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Light poles on the new Minnesota 60 roundabout need to be moved back to meet DOT standards. (Brian Korthals/Daily Globe)

Four feet too close, roundabout light poles must move

News Worthington,Minnesota 56187 http://www.dglobe.com/sites/default/files/styles/square_300/public/field/image/0718.N.DG_.LIGHTPOLES.JPG?itok=gCnofPnP
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Four feet too close, roundabout light poles must move
Worthington Minnesota 300 11th Street / P.O. Box 639 56187

WORTHINGTON -- Light poles on the roundabout on Minnesota 60 were installed incorrectly and need to be relocated.

"We have four of them that are going to move back, just four feet back, is all," city of Worthington Electric Superintendent Pat Demuth said. "They got placed too close."

As crews have been working on sidewalks and paths along the newly reconstructed road, it was discovered the four poles were in the wrong position.

"There was some miscommunication between us and MnDOT," Demuth said. "MnDOT thought they were going in one spot, and we thought they were going in another. It's not necessarily MnDOT -- it's as much as ours as theirs."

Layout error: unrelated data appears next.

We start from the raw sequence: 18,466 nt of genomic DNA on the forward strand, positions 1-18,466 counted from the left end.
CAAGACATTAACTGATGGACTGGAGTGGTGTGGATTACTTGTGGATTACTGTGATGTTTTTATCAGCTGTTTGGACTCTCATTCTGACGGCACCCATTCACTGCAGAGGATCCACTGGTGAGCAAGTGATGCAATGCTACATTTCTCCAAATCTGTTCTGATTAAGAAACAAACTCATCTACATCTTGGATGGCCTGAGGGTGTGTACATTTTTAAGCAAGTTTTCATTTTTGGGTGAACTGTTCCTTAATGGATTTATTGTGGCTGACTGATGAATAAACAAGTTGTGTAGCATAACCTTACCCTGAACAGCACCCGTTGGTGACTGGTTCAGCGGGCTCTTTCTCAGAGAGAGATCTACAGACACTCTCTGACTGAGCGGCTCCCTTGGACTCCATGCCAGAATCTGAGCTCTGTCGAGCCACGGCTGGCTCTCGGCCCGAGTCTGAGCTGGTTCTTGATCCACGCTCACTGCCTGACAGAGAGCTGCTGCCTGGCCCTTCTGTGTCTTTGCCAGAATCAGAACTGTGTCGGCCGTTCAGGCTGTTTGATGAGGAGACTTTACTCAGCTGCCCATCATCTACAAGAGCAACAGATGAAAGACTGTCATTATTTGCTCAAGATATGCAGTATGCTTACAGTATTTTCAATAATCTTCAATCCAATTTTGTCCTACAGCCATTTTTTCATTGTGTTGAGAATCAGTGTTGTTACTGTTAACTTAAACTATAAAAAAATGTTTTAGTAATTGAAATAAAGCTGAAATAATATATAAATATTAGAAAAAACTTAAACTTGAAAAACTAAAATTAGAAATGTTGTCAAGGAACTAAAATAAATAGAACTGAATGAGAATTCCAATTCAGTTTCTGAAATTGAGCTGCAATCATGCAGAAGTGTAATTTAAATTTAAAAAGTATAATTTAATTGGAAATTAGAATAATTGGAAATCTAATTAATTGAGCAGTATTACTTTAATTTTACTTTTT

The cost will be covered by the city.

"We'll pick that up," Demuth said. "It's four cement bases. You're talking under $200 and a few hours of labor. We're a contractor for MnDOT on all the lighting. Quite frankly, we are coming out just fine on all that stuff. We can afford to move them without causing an issue."

The poles were not only in the area where the new biking and walking trail was to be, but also too close for trucks turning.

"A truck scraped one," Demuth said. "It's too close on the turn radius. There was no damage to the pole. You can see a scrape mark, but there is no real damage."

Demuth and his crew were going to complete the work last week, but got delayed.

"Right now they are pouring sidewalks," he said. "That's where some of the confusion came in. They wanted it behind the sidewalks and that was 20-some feet back, and that's too far for the lighting. We just put them too close. Once they get the path or trail in place, we're going to go back."

Overall, Demuth said it wasn't that big of a deal.

"It happens," Demuth said. "There are four bases, and we are going to slide them back four or five feet to give them a little better turn radius if they go up over the curve. That roundabout is pretty tight."

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